Please indulge me a little for this month’s entry, which is entirely driven by a sense of dismay and a wavering of my deep and genuine delight in the Bentley brand.
Every billionaire wants a luxurious, supercar-fast SUV to add to their collection of fine motorcars. Allow me, then, to introduce the ultra-opulent SUV concept from Bentley. It is supposed to demonstrate the future of luxury SUV’s. With the exquisite attention to interior detail one expects from Bentley, including an über-expensive cutlery set in the split and electrically folding tailgate, this SUV is designed to move its occupants around in unassailable luxury.
Whilst it may be the largest and most expensive SUV in the world, it’s also the ugliest. It won’t be as good off-road as Range Rover, nor will it be as sporty on-road as a Cayenne. So, one has to ask, what’s the point?
Bentley believes they can sell 3,500 SUV’s a year, that’s double the current manufacturing output of Crewe, and in doing so, maintain sales which, at this end of the car market, is cyclical.
Unlike mass-volume manufacturers, Bentley’s sales are not driven by a continual stream of new models or derivations thereof. As the hype surrounding the new Mulsanne and the GTC diminishes, so will the sales of those models. Adding an SUV to the model line-up will protect existing models in exactly the same way the Cayenne did to Porsche.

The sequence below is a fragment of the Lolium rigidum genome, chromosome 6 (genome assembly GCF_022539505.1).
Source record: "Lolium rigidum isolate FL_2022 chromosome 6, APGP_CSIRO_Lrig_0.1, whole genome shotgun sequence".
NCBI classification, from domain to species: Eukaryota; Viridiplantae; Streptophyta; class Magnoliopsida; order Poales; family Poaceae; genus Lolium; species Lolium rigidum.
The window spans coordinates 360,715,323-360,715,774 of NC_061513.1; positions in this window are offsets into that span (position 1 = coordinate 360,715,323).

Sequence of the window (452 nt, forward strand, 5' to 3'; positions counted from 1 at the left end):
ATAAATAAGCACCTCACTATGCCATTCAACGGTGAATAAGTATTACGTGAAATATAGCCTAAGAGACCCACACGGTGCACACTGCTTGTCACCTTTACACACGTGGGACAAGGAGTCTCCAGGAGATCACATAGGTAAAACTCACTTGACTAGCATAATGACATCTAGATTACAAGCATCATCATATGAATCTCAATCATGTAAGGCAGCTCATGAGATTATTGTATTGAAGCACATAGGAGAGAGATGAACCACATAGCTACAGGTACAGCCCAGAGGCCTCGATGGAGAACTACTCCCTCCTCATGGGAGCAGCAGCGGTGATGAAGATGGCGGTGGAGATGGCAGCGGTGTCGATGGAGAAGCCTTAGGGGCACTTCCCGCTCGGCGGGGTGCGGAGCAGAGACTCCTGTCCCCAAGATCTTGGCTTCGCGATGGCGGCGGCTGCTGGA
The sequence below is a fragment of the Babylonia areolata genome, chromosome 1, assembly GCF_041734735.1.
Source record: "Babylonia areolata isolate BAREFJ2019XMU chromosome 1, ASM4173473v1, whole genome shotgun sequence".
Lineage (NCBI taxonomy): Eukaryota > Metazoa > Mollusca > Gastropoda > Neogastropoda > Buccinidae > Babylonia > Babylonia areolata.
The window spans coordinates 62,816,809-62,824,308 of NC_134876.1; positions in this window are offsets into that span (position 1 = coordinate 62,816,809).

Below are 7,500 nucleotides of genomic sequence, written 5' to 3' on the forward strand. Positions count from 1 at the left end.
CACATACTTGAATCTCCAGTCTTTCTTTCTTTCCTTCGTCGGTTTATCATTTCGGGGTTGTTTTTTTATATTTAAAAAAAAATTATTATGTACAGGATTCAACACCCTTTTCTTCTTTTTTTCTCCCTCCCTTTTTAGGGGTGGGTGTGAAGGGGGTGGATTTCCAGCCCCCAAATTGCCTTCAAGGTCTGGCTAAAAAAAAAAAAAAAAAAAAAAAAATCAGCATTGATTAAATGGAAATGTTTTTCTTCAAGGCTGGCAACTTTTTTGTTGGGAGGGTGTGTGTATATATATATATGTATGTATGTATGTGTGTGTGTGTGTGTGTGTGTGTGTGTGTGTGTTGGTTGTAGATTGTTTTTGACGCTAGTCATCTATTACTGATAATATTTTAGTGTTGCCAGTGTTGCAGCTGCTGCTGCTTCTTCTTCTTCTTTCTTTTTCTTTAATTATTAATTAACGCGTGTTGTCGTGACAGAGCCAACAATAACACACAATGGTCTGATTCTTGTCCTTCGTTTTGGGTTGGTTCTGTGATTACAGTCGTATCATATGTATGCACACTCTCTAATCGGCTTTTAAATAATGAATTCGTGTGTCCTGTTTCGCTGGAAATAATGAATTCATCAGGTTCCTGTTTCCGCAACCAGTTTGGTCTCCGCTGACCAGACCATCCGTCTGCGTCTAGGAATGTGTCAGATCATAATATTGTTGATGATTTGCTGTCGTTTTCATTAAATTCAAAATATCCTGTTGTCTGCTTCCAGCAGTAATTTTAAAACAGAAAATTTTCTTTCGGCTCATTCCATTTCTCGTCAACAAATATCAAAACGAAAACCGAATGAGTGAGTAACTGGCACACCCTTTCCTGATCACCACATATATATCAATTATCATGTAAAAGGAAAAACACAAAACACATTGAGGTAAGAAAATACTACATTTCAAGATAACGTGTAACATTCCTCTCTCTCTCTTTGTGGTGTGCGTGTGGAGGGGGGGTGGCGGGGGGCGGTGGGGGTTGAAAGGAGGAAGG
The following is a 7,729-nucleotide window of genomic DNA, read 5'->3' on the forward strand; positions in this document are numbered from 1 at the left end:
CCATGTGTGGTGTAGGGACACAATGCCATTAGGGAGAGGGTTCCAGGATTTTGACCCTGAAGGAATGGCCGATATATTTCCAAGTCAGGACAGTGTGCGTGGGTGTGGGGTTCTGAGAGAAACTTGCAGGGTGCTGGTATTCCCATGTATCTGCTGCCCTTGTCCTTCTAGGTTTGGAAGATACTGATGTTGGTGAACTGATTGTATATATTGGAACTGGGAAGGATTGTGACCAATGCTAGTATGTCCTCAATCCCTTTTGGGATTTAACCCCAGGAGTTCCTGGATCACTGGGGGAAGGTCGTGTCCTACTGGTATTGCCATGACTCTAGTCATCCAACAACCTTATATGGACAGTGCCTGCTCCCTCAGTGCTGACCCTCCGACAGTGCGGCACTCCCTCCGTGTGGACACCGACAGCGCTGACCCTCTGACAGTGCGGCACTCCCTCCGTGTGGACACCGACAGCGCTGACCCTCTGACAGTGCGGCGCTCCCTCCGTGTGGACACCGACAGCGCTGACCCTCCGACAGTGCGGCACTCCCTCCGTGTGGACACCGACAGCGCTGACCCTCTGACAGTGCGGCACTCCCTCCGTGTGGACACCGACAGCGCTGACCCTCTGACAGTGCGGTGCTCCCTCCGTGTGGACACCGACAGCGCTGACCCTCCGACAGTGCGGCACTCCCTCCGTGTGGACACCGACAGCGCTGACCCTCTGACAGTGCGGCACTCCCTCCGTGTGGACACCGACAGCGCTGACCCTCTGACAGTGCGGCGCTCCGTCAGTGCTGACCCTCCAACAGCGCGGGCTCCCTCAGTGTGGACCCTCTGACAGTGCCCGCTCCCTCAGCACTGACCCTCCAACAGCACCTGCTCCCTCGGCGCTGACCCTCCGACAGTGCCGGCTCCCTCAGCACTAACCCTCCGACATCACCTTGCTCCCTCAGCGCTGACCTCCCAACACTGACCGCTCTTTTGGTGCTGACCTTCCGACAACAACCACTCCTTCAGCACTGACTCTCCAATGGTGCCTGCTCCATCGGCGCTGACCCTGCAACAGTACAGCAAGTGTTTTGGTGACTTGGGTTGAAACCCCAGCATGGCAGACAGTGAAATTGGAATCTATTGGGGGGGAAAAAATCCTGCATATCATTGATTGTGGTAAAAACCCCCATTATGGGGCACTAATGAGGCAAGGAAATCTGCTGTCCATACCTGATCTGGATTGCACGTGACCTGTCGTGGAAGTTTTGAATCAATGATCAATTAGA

Whatever your opinion on the new SUV concept from Bentley – and there are a lot of people who don’t want this to be built – one has to consider for a moment the resilience and foresight of Bentley Chairman, Wolfgang Durheimer, who ten years ago took a lot of criticism for the Porsche Cayenne. With the power of hindsight, he was right. It is, therefore, possible that he is right that Bentley should create something far more magnificent than any SUV that has gone before.
When the competition is as good looking and competent as the Range Rover, and as quick as the Cayenne, the Bentley SUV will have to be more than a huge, unattractive, four-wheeled advert for the wealth of its owner.